Community member @nelsongomes_7803 got hooked with photography when he saw his father's Kodak camera and the "magic" it performed. Enjoy our in-depth photo conversation with Nelson and get inspired.

What inspired you to be a photographer?

Well ... it has a lot to do with my childhood experiences. I've always liked visual arts at school. My father had a Kodak camera and when I saw it in action I thought it was like magic. Later in school, I attended a photography club and in college, I learned to work with 35 mm films. Although I took a course in fine art, photography never really abandoned me. Neither did I!

What was your first camera and what do you shoot with today?
I started with a Practica SLX BX20. Currently, I’m a digital photographer mainly, with a 6d canon and a 5d MIV.

When someone looks at your photos, what do you want them to take away from it, what are you trying to communicate?

First, I like to express myself, that's the most important thing. The image has to communicate something to me first. It may be a simple portrait, but it must have an essence, a secret, a story; I always approach a basic concept and then explore it. Connotative interpretations are always different from person to person and I think this enriches the communication in the image.

What is it that you love about photography?

Everything. Everything that I know and everything that I have not yet learned.

What has photography done for you?

Photography is currently trying to give me a way to live. It is not easy in a country that does not see art as a valid way to earn a living, or that sees only the simplest part; which is to press the shutter button, without realizing that there is a lot of effort, a lot of learning and a lot of investment.
Above all, photography gives me enormous satisfaction. That alone is very important.

Do you try to be conceptual or do you prefer to show the feeling behind a photo?

Sometimes one thing, sometimes the other ... depends a lot on what I want to do, or on the job in question. If you are doing street photography it is mostly about the feeling of the scene. The street is the main scene and it has to have drama, it must have an emphasis at the moment. In-studio, photography tends to be more conceptual.

How do you describe your style?

I do not like to think about my style. I do not usually label what I do. Maybe other people do or will.

If you had to choose one lens which one would it be and why?
Well, that's a very complicated question. I've always photographed with interchangeable lenses. For that reason, I’ve learned to use the best of each one for each type of situation. But if I were forced to choose (with a gun pointed at the back of my neck) I would have to go with a Sigma art 35mm 1.4f. It's simply a wonderful piece of glass!

What are your top 3 tips for others who want to become photographers?

First study. Study the basic principles of photography. Learn all about light and how it affects us.
Second, Take pictures. The more you photograph the more mistakes you'll make and the more you'll learn from them.
Third, be modest.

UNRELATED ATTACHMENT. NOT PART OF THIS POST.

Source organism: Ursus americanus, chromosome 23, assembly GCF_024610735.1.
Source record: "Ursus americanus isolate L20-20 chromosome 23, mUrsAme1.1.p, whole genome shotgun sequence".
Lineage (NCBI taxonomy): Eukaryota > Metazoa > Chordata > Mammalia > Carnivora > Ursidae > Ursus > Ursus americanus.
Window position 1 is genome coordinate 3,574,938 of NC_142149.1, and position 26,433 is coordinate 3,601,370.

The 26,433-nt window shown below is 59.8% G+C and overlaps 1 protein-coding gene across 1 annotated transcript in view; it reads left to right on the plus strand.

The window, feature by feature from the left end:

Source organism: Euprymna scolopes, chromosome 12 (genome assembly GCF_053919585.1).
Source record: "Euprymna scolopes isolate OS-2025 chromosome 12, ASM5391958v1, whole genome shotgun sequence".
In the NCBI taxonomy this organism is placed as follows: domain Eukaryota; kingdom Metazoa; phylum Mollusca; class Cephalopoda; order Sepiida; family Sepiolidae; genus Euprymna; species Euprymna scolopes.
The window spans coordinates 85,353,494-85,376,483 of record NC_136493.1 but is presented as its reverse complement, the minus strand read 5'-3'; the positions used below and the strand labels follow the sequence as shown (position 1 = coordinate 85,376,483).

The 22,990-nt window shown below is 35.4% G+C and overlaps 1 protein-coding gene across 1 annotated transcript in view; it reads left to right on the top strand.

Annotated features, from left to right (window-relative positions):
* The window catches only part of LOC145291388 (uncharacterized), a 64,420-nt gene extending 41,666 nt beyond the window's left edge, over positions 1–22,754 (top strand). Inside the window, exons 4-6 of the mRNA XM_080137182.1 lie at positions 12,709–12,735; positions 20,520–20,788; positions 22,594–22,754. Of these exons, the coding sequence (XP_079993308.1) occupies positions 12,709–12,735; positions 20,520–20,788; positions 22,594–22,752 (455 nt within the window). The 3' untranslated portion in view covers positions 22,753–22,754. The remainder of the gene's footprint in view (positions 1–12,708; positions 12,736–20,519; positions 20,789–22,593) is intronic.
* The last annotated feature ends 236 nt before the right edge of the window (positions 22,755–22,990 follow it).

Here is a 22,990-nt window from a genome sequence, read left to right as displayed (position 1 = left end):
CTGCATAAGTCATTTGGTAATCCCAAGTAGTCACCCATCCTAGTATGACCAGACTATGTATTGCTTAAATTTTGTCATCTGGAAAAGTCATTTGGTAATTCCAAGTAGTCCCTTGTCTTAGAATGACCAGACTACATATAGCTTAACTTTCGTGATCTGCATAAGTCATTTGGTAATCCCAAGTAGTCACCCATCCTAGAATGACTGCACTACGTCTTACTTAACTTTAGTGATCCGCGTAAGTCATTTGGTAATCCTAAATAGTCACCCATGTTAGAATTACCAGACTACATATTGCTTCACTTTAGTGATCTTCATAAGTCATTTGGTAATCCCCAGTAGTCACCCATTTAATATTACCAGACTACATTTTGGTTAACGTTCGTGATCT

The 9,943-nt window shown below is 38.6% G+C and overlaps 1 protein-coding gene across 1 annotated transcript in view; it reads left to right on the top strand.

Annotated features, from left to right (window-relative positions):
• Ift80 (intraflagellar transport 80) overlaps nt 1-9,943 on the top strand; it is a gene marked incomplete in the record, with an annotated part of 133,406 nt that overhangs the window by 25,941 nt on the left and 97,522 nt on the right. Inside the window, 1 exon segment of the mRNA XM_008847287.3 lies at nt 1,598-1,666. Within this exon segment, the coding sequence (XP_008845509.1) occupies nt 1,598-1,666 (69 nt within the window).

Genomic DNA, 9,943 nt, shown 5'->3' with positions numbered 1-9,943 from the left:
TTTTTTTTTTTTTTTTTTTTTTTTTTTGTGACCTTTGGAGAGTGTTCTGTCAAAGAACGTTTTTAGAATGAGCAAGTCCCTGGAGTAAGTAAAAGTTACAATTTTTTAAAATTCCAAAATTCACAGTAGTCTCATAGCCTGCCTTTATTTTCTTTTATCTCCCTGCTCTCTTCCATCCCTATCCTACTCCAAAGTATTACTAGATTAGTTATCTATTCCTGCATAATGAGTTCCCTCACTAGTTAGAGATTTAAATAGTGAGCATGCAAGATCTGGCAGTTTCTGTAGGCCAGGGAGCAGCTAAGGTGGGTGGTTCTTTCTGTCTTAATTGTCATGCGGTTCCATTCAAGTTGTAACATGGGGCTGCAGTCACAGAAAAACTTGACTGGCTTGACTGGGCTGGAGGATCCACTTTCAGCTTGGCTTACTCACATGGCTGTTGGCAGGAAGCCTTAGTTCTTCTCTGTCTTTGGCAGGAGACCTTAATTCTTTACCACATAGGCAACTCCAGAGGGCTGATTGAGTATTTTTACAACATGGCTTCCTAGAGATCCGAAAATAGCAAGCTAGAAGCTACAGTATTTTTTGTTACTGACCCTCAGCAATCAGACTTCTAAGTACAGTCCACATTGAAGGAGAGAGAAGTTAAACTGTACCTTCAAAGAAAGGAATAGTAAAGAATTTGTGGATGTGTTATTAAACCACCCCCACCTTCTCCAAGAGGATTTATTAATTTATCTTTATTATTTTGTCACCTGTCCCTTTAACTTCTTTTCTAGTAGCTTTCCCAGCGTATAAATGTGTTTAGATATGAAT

Have you received negative feedback from your work? What did you do about it?

About wrong techniques or my approach with failures. I always try to improve and be aware that negative feedback is grounded in personal opinion. I believe most people criticize in silence ... because what I do is not that important, for them!

Where did you learn to take photos?

Life teaches you. The personal experiences and the visual world around you teach you how to photograph it. Then you have the teachers and the great examples of the masters. Life teaches you.

Raw vs jpg and why?
Raw! Always raw. Only in cases where the photos will be finished on the spot and sent. Then it will be in jpeg. But I believe a photo is never finished after we press the shutter button. If we think of analog photography, the pictures after being recorded in the film were worked in the darkroom. This process of revelation and expansion is what we are doing today also in the digital age. We compensate for the light, the exposure time ... raw allows us to do it with more quality.

What do you carry in your camera bag?

My camera. Two or three lenses. Cleaning kit. Batteries. And when I walk with her in my back, I always take water, a good pair of sneakers and a smile!

If you could have the gift of a great photographer who would it be and why?

My parents have always taught me that it is not good to ask for things. we must deserve them! It would be difficult to have a photographer of choice. I have many inspirations and I consider myself a very eclectic photographer.

What is the most common mistake you see people making when shooting these days?

The number of shots they take without first thinking about the picture. You have to think first! You have to plan the photo in your mind first, then and only then you use the camera.

What is your dream location to shoot?
Any site can give you great results! Obviously, if I had the chance I would go to Japan, Tibet or Mongolia... Planet Earth is the best place in the world!

How do you decide on where to shoot a photo?

Obviously, that depends on the client, on the budget and time.  Sometimes the best place is right in the studio.

What is next for you?

I like surprises. Maybe tomorrow I’ll decide!
For now, I want to continue my personal projects in the area of intimate portrait and more conceptual imagery. There is much to explore there.
On a more professional level, well, I want to take my wedding photography to an even better place.

What is your goal with your photography?

Happiness! Do more and better! And above all, fulfillment as a human being.